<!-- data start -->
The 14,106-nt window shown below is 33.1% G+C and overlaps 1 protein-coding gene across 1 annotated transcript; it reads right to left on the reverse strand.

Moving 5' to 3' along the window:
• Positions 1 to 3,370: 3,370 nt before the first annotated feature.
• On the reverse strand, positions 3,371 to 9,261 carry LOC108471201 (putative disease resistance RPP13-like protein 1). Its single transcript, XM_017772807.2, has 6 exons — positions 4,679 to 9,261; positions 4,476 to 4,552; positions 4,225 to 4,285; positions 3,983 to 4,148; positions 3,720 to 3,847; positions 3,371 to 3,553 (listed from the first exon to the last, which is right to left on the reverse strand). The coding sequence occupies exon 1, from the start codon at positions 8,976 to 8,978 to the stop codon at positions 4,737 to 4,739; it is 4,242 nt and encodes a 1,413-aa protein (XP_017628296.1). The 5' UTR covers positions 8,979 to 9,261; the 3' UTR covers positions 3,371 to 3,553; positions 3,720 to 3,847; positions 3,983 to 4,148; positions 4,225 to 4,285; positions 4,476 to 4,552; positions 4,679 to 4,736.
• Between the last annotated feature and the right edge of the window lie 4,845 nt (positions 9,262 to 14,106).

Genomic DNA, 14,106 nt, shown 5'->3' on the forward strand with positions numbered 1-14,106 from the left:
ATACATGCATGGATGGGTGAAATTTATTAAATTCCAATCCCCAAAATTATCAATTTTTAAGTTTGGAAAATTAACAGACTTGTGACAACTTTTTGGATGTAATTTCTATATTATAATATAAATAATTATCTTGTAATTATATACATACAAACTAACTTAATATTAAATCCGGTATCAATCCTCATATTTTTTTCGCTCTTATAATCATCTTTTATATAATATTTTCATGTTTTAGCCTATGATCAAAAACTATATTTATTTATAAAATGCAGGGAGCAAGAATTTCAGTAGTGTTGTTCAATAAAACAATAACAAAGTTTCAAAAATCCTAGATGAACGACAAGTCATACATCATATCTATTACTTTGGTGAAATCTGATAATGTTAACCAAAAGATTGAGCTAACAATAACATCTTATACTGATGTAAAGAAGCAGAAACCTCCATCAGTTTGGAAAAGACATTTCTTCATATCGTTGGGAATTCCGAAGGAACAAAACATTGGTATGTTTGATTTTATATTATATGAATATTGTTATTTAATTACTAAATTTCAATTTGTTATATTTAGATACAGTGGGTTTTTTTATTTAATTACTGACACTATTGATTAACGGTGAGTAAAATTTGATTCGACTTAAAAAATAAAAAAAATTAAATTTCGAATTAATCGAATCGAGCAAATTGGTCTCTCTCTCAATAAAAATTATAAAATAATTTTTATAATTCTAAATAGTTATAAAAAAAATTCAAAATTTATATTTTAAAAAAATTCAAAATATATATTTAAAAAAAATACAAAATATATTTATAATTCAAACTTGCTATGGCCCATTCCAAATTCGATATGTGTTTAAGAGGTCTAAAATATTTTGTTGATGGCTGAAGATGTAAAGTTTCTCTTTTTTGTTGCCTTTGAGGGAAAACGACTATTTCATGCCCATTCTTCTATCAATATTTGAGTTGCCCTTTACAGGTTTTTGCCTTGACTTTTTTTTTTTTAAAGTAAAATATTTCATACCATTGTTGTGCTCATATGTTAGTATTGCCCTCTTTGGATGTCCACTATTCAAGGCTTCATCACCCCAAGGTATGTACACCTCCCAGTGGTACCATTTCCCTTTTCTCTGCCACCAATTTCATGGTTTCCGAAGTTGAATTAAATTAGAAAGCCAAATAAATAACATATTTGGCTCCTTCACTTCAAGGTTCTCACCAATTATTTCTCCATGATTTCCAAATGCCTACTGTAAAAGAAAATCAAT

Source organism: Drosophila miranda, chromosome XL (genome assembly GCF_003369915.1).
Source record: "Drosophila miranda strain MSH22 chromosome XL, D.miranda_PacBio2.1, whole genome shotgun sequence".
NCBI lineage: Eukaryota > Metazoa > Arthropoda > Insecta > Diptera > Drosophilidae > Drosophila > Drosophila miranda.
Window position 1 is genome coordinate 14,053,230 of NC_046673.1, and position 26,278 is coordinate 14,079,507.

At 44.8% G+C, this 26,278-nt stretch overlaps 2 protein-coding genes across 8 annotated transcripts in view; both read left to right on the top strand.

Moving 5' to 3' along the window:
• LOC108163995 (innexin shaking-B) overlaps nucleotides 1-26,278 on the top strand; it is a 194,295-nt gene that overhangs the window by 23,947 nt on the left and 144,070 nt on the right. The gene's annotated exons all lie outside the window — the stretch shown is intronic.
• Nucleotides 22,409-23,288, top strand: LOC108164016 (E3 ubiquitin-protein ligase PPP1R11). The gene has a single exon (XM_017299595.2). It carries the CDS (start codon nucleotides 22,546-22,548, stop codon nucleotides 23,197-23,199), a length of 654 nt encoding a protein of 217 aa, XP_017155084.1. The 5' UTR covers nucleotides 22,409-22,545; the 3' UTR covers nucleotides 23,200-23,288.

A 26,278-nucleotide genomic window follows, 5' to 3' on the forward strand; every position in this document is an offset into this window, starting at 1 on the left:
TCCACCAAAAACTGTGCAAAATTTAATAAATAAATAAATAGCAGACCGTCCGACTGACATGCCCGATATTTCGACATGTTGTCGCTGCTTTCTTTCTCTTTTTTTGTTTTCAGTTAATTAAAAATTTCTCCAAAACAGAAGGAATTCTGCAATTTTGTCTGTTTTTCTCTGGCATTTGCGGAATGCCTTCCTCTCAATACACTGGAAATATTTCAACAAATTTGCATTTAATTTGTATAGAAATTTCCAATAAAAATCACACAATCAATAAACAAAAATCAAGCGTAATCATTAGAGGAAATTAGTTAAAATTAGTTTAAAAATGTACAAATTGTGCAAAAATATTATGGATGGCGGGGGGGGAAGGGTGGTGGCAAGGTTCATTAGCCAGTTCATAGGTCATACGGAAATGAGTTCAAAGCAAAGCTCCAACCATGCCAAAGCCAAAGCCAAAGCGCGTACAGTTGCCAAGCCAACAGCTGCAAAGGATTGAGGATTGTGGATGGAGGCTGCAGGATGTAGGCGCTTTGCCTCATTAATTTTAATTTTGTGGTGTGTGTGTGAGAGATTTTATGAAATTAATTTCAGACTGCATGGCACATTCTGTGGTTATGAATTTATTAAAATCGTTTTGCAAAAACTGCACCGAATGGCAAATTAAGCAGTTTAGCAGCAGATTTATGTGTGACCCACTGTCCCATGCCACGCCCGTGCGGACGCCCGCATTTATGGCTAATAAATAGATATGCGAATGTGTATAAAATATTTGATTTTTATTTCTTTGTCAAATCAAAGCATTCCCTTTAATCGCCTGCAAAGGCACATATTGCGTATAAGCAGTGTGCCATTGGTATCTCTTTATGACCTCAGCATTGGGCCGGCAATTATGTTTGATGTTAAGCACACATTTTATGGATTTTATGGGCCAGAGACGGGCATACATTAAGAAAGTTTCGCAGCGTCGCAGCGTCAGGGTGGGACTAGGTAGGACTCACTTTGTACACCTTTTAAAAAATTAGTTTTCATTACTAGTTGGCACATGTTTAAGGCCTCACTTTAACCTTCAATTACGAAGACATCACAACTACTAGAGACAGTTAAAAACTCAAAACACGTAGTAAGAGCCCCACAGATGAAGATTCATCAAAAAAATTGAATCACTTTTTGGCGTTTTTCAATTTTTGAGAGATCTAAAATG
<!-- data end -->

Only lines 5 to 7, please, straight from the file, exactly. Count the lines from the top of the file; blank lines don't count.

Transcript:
• Between the last annotated feature and the right edge of the window lie 4,845 nt (positions 9,262 to 14,106).

Genomic DNA, 14,106 nt, shown 5'->3' on the forward strand with positions numbered 1-14,106 from the left:
ATACATGCATGGATGGGTGAAATTTATTAAATTCCAATCCCCAAAATTATCAATTTTTAAGTTTGGAAAATTAACAGACTTGTGACAACTTTTTGGATGTAATTTCTATATTATAATATAAATAATTATCTTGTAATTATATACATACAAACTAACTTAATATTAAATCCGGTATCAATCCTCATATTTTTTTCGCTCTTATAATCATCTTTTATATAATATTTTCATGTTTTAGCCTATGATCAAAAACTATATTTATTTATAAAATGCAGGGAGCAAGAATTTCAGTAGTGTTGTTCAATAAAACAATAACAAAGTTTCAAAAATCCTAGATGAACGACAAGTCATACATCATATCTATTACTTTGGTGAAATCTGATAATGTTAACCAAAAGATTGAGCTAACAATAACATCTTATACTGATGTAAAGAAGCAGAAACCTCCATCAGTTTGGAAAAGACATTTCTTCATATCGTTGGGAATTCCGAAGGAACAAAACATTGGTATGTTTGATTTTATATTATATGAATATTGTTATTTAATTACTAAATTTCAATTTGTTATATTTAGATACAGTGGGTTTTTTTATTTAATTACTGACACTATTGATTAACGGTGAGTAAAATTTGATTCGACTTAAAAAATAAAAAAAATTAAATTTCGAATTAATCGAATCGAGCAAATTGGTCTCTCTCTCAATAAAAATTATAAAATAATTTTTATAATTCTAAATAGTTATAAAAAAAATTCAAAATTTATATTTTAAAAAAATTCAAAATATATATTTAAAAAAAATACAAAATATATTTATAATTCAAACTTGCTATGGCCCATTCCAAATTCGATATGTGTTTAAGAGGTCTAAAATATTTTGTTGATGGCTGAAGATGTAAAGTTTCTCTTTTTTGTTGCCTTTGAGGGAAAACGACTATTTCATGCCCATTCTTCTATCAATATTTGAGTTGCCCTTTACAGGTTTTTGCCTTGACTTTTTTTTTTTTAAAGTAAAATATTTCATACCATTGTTGTGCTCATATGTTAGTATTGCCCTCTTTGGATGTCCACTATTCAAGGCTTCATCACCCCAAGGTATGTACACCTCCCAGTGGTACCATTTCCCTTTTCTCTGCCACCAATTTCATGGTTTCCGAAGTTGAATTAAATTAGAAAGCCAAATAAATAACATATTTGGCTCCTTCACTTCAAGGTTCTCACCAATTATTTCTCCATGATTTCCAAATGCCTACTGTAAAAGAAAATCAAT